Sunday, November 29, 2009

Welcome our Guest Blogger Barb Goffman!

I am very happy to introduce Mystery Lovers' Kitchen readers to Barb Goffman. When you read her pie story below, and then about the The Gift of Murder anthology in which she has a story -- and you'll understand why those of us here on the blog who know Barb are so delighted to have her join us today. She will be popping back in here after the first of the year to talk about the Malice Domestic conference (don't miss it!)



No matter what you’re cooking, you won’t end up with a good dish unless you use quality ingredients. This applies whether you’re baking a pie, making lasagna, or ... putting together a short-story anthology. Yep. A good book of short stories is only as good as the writers who wrote them, the ideas that inspired them, and the editor who helped shape those stories.

Now I’m no expert on pies. The only time I ever made one, my brother-in-law looked at it cooling and said, “Where’s the top?” I knew it hadn’t looked right when I took it out of the oven, but I had followed the recipe exactly, and the recipe hadn’t mentioned a crust. Sigh.

Thankfully, I’m a bit better at writing. As are the 18 other authors in the anthology The Gift of Murder. This book, which was published in October, has 19 crime stories all set during the winter holiday season. (Festive!) The reviews have been solid. (See some of them at the publisher’s website: The Gift of Murder. Others are on Amazon.) But the sales haven’t gone as well as we’d hoped. And that’s a shame, because the publisher is donating every dime of profits from this book to Toys for Tots.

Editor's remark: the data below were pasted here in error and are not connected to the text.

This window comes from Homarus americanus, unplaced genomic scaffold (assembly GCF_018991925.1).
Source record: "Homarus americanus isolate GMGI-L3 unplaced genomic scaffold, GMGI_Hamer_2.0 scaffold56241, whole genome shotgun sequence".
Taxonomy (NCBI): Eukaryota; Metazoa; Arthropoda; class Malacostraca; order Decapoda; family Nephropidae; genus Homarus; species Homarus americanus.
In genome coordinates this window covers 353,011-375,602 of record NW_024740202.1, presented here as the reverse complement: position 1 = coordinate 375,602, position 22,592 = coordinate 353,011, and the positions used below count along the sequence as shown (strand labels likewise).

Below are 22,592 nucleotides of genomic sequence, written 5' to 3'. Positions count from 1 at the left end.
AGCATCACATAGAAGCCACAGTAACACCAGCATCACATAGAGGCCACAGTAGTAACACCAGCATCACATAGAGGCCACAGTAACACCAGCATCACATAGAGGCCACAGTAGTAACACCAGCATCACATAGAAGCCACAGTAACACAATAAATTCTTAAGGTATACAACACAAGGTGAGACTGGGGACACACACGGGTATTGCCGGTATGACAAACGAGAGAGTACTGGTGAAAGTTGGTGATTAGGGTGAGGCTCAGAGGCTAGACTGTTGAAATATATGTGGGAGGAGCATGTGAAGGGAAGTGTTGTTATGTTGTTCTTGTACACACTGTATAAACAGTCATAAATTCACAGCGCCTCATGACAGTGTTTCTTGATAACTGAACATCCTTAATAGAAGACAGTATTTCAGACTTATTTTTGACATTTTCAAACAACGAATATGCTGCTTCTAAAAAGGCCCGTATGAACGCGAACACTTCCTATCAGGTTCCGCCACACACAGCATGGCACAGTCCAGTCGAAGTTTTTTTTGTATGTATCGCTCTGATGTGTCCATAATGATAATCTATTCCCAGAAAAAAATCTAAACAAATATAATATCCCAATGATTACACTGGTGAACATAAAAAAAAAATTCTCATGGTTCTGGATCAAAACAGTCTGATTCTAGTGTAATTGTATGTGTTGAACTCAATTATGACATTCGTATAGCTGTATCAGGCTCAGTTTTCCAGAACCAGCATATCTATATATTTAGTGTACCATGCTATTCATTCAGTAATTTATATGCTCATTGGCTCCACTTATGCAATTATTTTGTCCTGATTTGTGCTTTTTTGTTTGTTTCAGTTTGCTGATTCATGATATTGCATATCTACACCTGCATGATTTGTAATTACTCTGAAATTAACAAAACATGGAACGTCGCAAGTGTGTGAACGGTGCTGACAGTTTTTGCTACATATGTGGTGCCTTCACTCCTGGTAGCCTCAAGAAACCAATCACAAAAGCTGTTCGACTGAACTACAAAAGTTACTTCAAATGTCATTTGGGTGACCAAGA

So let me tell you about the ingredients making up this book. Hopefully, you’ll decide they’re the quality you’re looking for in a good read—both for you and for folks on your Christmas, Hanukkah, and/or Kwanzaa gift lists.
Do you like heartwarming stories, the kind that Hallmark scoops up and turns into feel-good movies? Then you’ll like Earl Staggs’s “Caught on Christmas Eve,” which involves bad choices and second chances. Do you want a solid puzzle in your mystery? Then you’ll be happy with J.F. Benedetto’s “The Seven Dollar Clue.” Are you a fan of amateur sleuths? Authors Marian Allen and Elizabeth Zelvin have you covered. Prefer cops and PIs? We have those, too, thanks to Austin Camacho, Kris Neri, and Sandra Seamans. If woo woo’s your game, Bill Crider wrote about werewolf love (much better than muskrat love) and Gail Farrelly has a Kindle with a mind of its own. Want to kill someone with a waffle iron? Stefanie Lazer’s story is for you. And to round things out, we have stories about folks in bad situations who find their way out of it ... and some who don’t.

I’m so pleased that folks who have read my story “The Worst Noel” have called it both funny and disturbing. (Too bad they’ve also said that about me.) The story starts at Thanksgiving and ends at Christmas Eve, and in between a woman with an overbearing mother and a witch of a sister decides to gift herself with a little less family. If you’ve ever wished you could get rid of that one annoying relative, I think you’ll like my story. Besides, it involves poisoned food, which just rounds out the whole holiday cooking experience, doesn’t it? Now, I don’t recommend putting poison into real-life recipes, but it’s an excellent ingredient in fictional ones.